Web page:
Advertising cannot be discriminatory. That means an ad for housing cannot indicate a preference for a particular type of person or exclude people who belong to a protected category. For example, an ad cannot state a preference for single people only or exclude children or women.  Even hinting at such a preference is unlawful.  It is illegal for a property owner or property management company to place a discriminatory ad and it is illegal for a newspaper or magazine to publish such an ad. 

There have been two recent court cases regarding internet sites that publish housing ads. One case was against (212 KB). In that case, the court found that because does not require a person placing an ad to fill out its form and does nothing with the ad that is placed, it was not liable for discriminatory ads placed on The individual placing the discriminatory ad was liable, but unlike newspapers, was not. The court ruled the other way in a case against (110 KB) Because required a person placing an ad to answer specific questions relative to membership in protected categories and because then matched the information with other persons with similar characteristics, the court ruled that had violated fair housing laws.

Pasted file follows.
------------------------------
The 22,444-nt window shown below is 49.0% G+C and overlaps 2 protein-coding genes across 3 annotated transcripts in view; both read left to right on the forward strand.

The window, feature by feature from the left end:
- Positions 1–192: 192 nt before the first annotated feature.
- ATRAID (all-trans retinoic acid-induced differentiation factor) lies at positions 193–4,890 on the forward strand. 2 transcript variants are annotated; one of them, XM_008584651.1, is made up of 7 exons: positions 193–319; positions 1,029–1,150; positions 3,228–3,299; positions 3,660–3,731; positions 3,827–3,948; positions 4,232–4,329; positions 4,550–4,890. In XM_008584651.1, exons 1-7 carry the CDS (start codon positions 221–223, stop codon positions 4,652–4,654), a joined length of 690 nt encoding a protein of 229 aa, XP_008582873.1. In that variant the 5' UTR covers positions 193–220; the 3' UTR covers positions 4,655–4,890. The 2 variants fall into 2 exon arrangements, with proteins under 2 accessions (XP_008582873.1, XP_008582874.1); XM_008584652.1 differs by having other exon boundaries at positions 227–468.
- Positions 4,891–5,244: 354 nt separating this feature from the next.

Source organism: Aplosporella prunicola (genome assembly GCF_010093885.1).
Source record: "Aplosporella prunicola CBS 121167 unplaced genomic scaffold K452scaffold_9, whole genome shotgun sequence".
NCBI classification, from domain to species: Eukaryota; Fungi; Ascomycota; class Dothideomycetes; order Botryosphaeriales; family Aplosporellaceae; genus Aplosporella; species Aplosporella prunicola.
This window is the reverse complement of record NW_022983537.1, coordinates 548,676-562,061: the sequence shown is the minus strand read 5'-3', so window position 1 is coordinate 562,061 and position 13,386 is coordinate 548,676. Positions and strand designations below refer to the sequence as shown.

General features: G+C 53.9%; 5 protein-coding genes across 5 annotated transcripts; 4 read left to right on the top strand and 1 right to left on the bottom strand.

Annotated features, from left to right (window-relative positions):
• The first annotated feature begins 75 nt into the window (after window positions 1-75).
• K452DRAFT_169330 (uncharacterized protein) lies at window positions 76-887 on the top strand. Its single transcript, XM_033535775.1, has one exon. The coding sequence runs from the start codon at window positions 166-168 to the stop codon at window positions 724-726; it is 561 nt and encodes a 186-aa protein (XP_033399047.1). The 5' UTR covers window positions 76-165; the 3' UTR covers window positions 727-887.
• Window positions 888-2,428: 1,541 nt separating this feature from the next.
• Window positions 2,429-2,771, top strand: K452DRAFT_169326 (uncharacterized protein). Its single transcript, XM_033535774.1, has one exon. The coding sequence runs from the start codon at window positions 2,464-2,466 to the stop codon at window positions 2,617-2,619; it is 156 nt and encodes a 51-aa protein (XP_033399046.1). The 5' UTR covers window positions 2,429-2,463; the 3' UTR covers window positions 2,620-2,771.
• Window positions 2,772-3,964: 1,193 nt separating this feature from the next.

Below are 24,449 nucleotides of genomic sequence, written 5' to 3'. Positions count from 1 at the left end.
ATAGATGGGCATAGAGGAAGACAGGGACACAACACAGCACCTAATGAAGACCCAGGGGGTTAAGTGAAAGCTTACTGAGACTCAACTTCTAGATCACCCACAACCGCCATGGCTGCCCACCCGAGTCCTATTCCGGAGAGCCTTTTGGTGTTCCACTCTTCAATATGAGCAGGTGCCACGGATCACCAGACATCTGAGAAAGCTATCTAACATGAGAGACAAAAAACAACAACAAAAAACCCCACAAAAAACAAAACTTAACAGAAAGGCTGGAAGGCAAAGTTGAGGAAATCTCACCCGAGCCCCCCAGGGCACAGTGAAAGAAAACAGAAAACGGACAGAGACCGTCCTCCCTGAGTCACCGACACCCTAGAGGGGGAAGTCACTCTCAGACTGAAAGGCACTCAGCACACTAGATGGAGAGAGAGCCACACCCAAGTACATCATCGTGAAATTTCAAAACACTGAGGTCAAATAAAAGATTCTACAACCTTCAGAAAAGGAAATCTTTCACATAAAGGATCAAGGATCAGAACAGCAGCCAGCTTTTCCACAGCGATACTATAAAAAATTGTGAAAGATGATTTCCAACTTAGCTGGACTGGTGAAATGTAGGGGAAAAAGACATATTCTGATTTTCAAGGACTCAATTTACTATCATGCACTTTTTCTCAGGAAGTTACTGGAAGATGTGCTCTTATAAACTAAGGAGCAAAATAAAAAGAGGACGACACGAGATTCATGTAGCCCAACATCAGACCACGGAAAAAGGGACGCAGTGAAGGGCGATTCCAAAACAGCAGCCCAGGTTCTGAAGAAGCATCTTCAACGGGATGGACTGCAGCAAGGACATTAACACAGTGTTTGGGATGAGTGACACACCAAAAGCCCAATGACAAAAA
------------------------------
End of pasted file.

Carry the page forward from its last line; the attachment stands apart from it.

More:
HUD has published a memo (113 KB) to guide people on this issue. Craigslist also provides guidance. A simple rule to guide housing advertising is this: describe the property; not who you want to live there.
FAQ – I have found that professional couples make good tenants more often than not. I have had bad experiences with other types of people. So why can’t I advertise for a professional couple? You can make your decision on who you rent to based on many lawful criteria such as credit, rental history, employment, smoking, and pets. You can set the rent for your unit to attract people who earn a certain income. But both federal and Vermont fair housing laws forbid you to give preference to a couple over a single person or persons with children.
FAQ - What if I place an ad that says “no young children” and the newspaper accepts it. Isn’t that their mistake and not mine? In that situation, both you and the newspaper have violated fair housing laws. Each party could be liable for the violation.